But we’re not done being amazed by Olympus Mons, because NASA said that it is around 100 times bigger than Mauna Loa in Hawaii, our planet’s largest volcano. Experts believe that the reason why Mars’ volcanoes are so impressive in size is due to the fact that gravity is much weaker than it is on Earth.

Do you enjoy reading about these solar system facts?

3. Water is everywhere

Water used to be considered one of the rarest substances in space, but over time, when scientists discovered more solar system facts, they noticed that water ice exists everywhere in the solar system and is actually a popular component of asteroids and comets.

Even though we can’t tell for sure if the moon and Mercury could support human life, we know that water can be found as ice in shadowed craters on the surfaces of the moon as well as on Mercury.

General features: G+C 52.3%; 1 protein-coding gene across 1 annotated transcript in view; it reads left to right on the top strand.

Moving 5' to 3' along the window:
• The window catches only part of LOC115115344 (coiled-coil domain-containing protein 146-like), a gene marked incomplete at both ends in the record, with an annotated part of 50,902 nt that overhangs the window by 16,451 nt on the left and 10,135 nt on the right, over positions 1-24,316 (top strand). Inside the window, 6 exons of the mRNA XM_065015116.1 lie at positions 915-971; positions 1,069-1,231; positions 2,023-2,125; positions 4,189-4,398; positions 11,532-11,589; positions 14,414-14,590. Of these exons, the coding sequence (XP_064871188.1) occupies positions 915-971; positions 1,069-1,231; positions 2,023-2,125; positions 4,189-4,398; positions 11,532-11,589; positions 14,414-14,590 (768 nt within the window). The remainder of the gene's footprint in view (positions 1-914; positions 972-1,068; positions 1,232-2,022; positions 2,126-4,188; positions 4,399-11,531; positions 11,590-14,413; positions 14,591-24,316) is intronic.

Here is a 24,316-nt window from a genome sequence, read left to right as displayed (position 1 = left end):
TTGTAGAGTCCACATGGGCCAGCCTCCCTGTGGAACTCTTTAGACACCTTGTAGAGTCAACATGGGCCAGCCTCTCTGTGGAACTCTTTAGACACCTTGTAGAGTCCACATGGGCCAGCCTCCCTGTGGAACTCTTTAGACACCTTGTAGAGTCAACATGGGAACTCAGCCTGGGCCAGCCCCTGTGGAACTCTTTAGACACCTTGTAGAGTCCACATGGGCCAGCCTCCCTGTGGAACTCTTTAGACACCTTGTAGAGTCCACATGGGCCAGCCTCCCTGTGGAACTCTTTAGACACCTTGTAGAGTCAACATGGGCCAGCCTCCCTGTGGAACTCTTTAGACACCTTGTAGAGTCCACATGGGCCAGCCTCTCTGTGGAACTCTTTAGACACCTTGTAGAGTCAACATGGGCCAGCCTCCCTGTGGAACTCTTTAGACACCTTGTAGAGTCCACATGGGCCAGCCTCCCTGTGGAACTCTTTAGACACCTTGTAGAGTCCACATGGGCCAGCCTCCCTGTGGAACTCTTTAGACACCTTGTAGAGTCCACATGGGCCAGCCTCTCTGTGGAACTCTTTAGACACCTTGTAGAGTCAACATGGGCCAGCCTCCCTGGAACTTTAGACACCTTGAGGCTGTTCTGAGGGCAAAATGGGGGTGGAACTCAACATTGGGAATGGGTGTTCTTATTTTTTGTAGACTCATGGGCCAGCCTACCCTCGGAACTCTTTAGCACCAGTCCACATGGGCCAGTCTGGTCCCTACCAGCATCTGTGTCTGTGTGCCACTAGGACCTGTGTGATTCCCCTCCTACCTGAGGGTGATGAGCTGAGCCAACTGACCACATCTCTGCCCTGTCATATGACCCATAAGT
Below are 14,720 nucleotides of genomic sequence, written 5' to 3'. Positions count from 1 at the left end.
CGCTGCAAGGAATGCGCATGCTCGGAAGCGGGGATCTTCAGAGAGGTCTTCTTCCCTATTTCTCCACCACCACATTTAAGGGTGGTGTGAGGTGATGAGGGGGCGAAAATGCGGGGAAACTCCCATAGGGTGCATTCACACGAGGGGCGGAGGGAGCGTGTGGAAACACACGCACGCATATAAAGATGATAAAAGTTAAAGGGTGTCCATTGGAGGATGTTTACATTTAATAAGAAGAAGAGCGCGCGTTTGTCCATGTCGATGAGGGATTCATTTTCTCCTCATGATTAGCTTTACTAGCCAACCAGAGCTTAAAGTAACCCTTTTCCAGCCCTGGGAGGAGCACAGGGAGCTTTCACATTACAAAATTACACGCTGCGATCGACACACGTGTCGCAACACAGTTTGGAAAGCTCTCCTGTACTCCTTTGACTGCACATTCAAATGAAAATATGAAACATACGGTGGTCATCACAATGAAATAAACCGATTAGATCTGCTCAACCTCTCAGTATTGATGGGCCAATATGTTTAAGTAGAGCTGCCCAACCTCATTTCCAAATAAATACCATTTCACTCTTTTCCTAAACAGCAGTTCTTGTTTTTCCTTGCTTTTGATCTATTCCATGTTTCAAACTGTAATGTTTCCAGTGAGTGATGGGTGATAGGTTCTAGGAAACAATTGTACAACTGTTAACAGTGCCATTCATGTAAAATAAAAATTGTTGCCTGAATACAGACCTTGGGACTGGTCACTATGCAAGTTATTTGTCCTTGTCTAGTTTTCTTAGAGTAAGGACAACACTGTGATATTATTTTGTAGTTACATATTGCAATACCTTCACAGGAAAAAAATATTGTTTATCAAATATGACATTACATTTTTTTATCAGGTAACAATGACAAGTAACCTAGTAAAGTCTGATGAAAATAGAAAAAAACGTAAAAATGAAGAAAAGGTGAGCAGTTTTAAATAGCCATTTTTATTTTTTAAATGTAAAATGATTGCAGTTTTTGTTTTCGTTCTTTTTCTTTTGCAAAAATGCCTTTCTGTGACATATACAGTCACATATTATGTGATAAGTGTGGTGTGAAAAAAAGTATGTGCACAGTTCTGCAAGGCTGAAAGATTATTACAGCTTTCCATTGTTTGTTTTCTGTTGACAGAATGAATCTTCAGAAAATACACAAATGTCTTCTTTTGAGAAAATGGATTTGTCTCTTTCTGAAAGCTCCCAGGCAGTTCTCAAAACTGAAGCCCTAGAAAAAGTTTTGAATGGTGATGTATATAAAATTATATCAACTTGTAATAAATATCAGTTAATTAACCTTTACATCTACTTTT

Scientists also found water at Mars’ poles, in frost, and perhaps even below the surface dust. Water is present even in tinier bodies in the solar system, such as on the dwarf planet Ceres or on Saturn’s moon Enceladus.

Some scientists at NASA suspect Europa, Jupiter’s moon, to be able to support extraterrestrial life because, contrary to their expectations, there’s a big probability that there’s liquid water below its cracked and frozen surface.

Europa is way smaller than Earth, but it might be home to a very deep ocean that could be home to twice as much water as all of Earth’s oceans combined. Even though we don’t know everything about these solar system facts, in a couple of years we’ll know more than we do now, thanks to researchers’ efforts.

Keep reading to discover more of these eye-popping solar system facts!